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Review

Theory of Projectors and Its Application to Molecular Symmetry

by
Horace T. Crogman
1,2
1
Physics Department, California State University Dominguez Hills, Carson, CA 90747, USA
2
The Institute for Effective Thinking, Riverside, CA 92508, USA
Symmetry 2023, 15(2), 496; https://doi.org/10.3390/sym15020496
Submission received: 18 January 2023 / Revised: 4 February 2023 / Accepted: 7 February 2023 / Published: 13 February 2023
(This article belongs to the Special Issue Recent Advances in the Application of Symmetry Group)

Abstract

:
Projector theory can serve as a powerful tool to perform the symmetric computation of molecular systems. The work of William Harter has long demonstrated the effectiveness of this theory in molecular spectroscopy; however, it seems its usefulness has not been realized by many in the field. We have described this methodology and have considered the D3 symmetry system and the tetrahedral symmetry of methane molecules as concrete examples where the computed rotation tensors and vibrational wavefunction were derived for some symmetry states.

1. Introduction

In some sense, we have a closed-form solution of the Schrodinger equation for the hydrogen molecule, but, beyond this, there are no closed-form solutions for any other molecule. However, with the aid of numerical techniques, we can solve the molecular problem with a great degree of accuracy. As more and more larger molecules are considered, techniques tend to have limitations. Many clever approaches result in all sorts of approximation schemes, which work well for some systems but not for others. Paousek and Aliev [1] have shown that the general molecular Hamiltonian to is given by,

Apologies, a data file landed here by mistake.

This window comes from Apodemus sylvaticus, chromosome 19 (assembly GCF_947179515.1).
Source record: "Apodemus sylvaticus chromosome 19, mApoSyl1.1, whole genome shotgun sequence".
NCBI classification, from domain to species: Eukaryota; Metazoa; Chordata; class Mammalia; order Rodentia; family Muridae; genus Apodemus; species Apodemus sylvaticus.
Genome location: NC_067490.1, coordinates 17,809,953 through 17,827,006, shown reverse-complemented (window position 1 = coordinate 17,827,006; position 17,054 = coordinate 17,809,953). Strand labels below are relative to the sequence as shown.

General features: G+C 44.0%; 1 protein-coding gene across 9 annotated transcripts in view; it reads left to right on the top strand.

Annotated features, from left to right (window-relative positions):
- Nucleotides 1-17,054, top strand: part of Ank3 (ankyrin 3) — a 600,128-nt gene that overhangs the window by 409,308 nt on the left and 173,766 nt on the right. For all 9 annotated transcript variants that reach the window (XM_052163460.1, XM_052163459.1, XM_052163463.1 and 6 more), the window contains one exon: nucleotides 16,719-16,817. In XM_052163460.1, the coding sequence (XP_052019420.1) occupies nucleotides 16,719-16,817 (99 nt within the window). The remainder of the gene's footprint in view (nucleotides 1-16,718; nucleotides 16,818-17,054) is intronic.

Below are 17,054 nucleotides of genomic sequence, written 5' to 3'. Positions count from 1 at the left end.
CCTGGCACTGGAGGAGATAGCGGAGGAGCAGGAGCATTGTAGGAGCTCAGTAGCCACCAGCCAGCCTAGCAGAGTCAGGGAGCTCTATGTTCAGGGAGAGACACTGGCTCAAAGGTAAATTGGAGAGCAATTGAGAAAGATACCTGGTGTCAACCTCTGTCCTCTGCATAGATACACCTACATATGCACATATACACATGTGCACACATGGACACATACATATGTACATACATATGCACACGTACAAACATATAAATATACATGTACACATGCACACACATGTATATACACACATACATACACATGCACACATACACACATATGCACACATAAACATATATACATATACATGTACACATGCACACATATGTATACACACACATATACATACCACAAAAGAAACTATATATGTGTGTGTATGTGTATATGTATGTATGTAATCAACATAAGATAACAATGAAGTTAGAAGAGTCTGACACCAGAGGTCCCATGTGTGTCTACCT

H i = j = 1 N e ( 2 2 m e p j 2 ) + i = 1 N ( 2 2 m P i 2 ) V ,
where p i ( x ˙ j , y ˙ j ,   z ˙ j ) is the momentum of electrons and P i ( x ˙ i , y ˙ i ,   z ˙ i ) is the momentum of the nuclei. It does not lend itself to a description of the stationary states of a polyatomic molecule. Although the Hamiltonian is of a simple form, the numerical integration of the Hamiltonian in terms of the space-fixed coordinates of the atomic nuclei and electrons is extremely difficult, even for the simplest of molecular systems [2,3,4].
A classical description of such a system of atomic nuclei and electrons sometimes reveals translation and rotation motion in space. The atomic nuclei can vibrate around the configuration given by the electronic structure of the molecule, and the electron also can move around the atomic nuclei. As a result, a quantum mechanical description of these motions should yield vibrational, rotational, and electronic energy levels and the corresponding wave function of the Schrodinger equation for this system. The task, however, of getting the information from a full Schrodinger wave equation is almost impossible, therefore, other techniques must be explored [1,2,3,4].